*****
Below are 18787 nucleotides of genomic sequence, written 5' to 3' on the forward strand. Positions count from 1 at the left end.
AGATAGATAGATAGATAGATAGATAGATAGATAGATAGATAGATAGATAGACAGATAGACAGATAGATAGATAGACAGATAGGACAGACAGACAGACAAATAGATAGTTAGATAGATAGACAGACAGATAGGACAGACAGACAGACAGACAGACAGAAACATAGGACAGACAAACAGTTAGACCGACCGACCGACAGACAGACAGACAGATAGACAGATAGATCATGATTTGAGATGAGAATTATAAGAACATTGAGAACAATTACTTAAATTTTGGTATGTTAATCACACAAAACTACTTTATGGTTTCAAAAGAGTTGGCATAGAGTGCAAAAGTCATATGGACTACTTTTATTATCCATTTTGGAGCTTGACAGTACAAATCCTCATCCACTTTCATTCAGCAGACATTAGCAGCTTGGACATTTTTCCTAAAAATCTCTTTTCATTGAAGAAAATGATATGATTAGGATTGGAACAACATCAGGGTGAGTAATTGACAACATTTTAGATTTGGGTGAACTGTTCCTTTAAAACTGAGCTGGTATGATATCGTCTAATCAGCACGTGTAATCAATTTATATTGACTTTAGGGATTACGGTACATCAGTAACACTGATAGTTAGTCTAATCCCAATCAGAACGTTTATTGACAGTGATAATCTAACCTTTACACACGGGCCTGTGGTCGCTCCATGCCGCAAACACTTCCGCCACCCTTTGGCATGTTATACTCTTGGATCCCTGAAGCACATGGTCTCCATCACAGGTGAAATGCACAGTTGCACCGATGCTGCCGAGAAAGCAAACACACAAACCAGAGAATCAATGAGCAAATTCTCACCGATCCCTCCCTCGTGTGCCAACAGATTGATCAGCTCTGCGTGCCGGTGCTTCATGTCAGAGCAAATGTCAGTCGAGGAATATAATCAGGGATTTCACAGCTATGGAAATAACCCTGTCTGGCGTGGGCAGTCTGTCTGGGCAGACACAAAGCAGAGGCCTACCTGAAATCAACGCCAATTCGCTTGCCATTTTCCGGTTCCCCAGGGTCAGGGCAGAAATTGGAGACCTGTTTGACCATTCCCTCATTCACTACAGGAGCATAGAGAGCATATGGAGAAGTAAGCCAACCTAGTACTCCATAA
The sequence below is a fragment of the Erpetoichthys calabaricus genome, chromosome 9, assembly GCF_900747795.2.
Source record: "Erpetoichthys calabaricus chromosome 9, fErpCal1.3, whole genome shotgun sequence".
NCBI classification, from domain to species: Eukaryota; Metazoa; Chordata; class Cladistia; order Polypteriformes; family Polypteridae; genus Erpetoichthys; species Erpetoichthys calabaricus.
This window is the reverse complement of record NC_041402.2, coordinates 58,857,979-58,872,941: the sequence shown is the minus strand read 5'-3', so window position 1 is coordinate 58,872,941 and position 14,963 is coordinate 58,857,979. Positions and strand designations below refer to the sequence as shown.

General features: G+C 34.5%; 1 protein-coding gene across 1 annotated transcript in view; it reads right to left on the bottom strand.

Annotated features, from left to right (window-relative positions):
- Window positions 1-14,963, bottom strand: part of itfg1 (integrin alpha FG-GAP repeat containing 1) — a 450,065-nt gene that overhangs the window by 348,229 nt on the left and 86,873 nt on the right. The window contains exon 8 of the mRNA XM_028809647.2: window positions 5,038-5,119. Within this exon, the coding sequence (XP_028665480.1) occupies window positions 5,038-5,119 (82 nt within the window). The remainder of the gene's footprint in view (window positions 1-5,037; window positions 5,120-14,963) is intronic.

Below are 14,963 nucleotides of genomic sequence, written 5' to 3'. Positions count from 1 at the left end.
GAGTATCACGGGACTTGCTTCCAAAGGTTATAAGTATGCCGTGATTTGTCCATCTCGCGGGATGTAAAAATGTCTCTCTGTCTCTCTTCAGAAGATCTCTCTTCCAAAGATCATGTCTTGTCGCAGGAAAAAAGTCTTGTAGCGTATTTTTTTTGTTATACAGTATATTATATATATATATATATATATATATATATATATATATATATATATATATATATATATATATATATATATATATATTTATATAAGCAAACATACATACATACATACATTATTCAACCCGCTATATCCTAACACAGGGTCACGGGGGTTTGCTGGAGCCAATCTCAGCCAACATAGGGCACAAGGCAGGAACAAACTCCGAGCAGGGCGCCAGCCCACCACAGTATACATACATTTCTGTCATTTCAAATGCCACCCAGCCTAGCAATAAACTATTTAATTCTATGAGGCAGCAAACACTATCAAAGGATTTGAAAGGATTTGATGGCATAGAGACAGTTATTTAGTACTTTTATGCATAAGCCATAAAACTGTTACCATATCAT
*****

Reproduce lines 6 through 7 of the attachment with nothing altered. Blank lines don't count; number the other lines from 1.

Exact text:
This window is the reverse complement of record NC_041402.2, coordinates 58,857,979-58,872,941: the sequence shown is the minus strand read 5'-3', so window position 1 is coordinate 58,872,941 and position 14,963 is coordinate 58,857,979. Positions and strand designations below refer to the sequence as shown.

General features: G+C 34.5%; 1 protein-coding gene across 1 annotated transcript in view; it reads right to left on the bottom strand.